Japan: Confidential Police Files Leaked, Again

What do a group of sex crime victims, police informants, traffic violators, members of Japan's largest crime syndicate and a man being stalked by his girlfriend all have in common this week? If you count yourself as part of any of these groups, and particularly if you live in the Suginami Ward of Tokyo, you might want to check that your personal information was not among the 10,000 confidential police files — 9000 documents including private testimony, interrogation reports, bank account numbers, licence plate numbers and personal reports, as well as 1000 photos — that were leaked onto the Internet early Tuesday morning.

According to news reports, at about 8 a.m. on Tuesday morning, confidential police information, originally stored on the computer of a 26-year-old senior policeman of the Kitazawa police station in Setagaya, Tokyo, began appearing on the hugely popular Japanese bulletin board service 2channel. Apparently the police officer, contrary to instructions issued last year by bureau chiefs, had installed the file-sharing software Winny on his personal computer. The officer's computer reportedly already having been infected with a computer virus, all pieces were in place for an information leak on a massive scale.

As soon as the data was posted, a flood of messages to 2channel started to pour in, prompting the creation of a wiki page exclusively to the incident. Those who dug into the details of the data files found more than a few secrets they were never meant to know about.

Reactions to the information leak among bloggers for the most part expressed frustration and outrage. Much of bloggers’ anger was directed at the fact that a very similar type of incident happened just over a year ago, prompting the introduction of new countermeasures which apparently didn't work. Compounding this situation, very recently confidential information was leaked by the Japanese Self-Defense Forces in a case which attracted considerable publicity.

An early comment (#35) on the 2channel bulletin board, posted by m r g n on the 13th at 16:10, summarizes the feelings of many:


again again again again again again again again again again again again again again again again again again again again again again again again […] again again again — they used it [Winny] again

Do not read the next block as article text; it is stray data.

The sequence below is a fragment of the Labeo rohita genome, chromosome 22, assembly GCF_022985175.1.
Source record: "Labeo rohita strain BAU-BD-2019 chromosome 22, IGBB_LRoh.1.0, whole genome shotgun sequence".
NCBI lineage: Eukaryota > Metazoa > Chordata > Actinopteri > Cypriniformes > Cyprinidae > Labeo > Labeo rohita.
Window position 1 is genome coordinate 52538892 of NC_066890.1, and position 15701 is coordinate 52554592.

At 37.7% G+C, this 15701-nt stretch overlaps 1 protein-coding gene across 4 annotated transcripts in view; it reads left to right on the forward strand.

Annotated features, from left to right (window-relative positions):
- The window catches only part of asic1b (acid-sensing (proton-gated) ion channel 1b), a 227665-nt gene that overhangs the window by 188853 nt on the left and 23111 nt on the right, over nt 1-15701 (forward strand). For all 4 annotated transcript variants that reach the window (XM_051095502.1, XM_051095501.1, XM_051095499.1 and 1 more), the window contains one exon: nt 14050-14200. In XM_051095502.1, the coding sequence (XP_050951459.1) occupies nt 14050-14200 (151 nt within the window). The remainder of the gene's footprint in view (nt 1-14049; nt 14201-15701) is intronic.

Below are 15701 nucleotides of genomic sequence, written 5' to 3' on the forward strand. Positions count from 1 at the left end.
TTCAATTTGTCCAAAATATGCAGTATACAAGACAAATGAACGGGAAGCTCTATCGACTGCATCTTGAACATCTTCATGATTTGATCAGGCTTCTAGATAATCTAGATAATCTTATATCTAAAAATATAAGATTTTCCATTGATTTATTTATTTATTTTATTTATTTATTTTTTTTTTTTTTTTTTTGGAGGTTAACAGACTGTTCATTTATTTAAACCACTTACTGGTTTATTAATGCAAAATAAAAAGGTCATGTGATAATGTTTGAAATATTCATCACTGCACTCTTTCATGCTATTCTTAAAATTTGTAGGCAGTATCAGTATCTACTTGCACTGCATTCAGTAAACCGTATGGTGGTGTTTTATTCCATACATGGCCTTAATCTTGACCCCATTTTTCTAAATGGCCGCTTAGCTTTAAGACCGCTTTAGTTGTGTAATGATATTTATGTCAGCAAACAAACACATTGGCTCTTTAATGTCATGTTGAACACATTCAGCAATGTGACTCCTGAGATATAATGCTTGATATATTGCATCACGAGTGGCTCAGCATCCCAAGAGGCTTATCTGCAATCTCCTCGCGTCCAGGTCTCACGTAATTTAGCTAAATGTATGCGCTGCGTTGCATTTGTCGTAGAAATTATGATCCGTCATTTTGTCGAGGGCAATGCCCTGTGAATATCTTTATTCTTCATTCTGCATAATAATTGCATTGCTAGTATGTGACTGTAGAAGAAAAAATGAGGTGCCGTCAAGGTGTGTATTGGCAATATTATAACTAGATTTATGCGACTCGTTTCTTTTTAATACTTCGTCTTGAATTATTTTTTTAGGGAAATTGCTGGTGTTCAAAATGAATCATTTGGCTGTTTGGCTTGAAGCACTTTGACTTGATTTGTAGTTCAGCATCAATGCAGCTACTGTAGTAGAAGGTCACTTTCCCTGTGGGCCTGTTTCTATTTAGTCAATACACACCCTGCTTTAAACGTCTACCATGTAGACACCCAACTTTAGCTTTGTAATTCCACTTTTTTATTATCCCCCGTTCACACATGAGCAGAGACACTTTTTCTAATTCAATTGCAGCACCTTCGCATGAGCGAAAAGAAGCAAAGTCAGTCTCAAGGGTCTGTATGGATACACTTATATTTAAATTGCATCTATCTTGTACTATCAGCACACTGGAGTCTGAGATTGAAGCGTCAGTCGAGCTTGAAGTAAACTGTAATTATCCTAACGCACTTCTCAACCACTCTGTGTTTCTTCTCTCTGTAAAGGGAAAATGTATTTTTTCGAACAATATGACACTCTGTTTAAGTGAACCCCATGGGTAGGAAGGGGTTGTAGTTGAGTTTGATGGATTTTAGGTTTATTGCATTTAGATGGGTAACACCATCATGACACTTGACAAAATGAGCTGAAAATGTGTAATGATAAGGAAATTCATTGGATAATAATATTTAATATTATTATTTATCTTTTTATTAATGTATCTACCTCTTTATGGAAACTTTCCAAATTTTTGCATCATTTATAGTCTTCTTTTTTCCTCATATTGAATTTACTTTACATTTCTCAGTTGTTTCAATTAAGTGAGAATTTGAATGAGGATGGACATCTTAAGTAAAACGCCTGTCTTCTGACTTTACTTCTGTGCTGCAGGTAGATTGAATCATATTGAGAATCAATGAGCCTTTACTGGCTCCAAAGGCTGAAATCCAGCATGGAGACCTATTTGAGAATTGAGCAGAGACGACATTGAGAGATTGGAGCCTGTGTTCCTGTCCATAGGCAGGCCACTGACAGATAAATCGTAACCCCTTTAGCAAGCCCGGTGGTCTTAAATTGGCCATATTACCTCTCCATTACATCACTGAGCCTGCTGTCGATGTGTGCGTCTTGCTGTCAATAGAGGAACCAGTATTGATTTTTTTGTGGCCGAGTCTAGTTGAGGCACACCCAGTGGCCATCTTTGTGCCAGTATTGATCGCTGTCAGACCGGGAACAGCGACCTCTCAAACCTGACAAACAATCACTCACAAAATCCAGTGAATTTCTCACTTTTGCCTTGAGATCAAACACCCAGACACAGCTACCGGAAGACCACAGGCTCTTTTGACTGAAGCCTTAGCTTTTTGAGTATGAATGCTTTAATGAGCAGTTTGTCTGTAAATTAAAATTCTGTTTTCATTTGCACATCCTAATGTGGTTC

Blogger nekotsume echoes the sentiment in slightly more verbose terms:




Stupid police.

How many times do they have to repeat the same thing before they are satisfied?

On top of everything else, this time the amount of leaked data is apparently enormous… this is a good example of what happens when idiots use tools [like this].






Oh… so stupid. Don't these government workers have the capacity to learn?

What are they going to do about this? The information from investigations that was leaked, this is really serious stuff, no?

As people are asking on the thread [of 2channel's itai news blog], how do they intend to take responsibility if there is secondary damage [to the people who's information was leaked]?

Well, as always, people will probably try to escape by pinning responsibility on viruses or on Winny software developers, etc., etc… and the same thing will be repeated again.






They should let the developers deal with it, but they will not do that — are the police brain-dead?

Anyways for now, I'm just wondering how they are going to deal with all the leaked information.

Are they going to be held responsible?

And also, the images that were used in the news were used arbitrarily.

They [the images] are made to look as if to say 2-channel is the bad guy, and I guess this is one of their ways of dodging their responsibility.

Blogger newskaisetsu, who lives in Kitazawa, was also angry:

あれ? 警察の情報がWinnyに流出するのは、これで何度目でしょうか?

What? Police information getting leaked through Winny — how many times has this happened now?
In the case of huge organizations as large as the police forces, I guess that teaching every last person is an impossible task.

 え〜と、今度は北沢警察署…? あれれ、ウチの近所じゃないですか。私は特段警察のお世話になっていないので、私の個人情報は入っていないと思いますが、「お世話になった人たち」にとっては心配かもしれません。

Umm… the Kitazawa police station this time…? Oh no, isn't that the station in my neighbourhood? I'm not a particular concern of the police, so I don't think my personal information is included [in their files], but for “people being dealt with by the police” this might be worrying.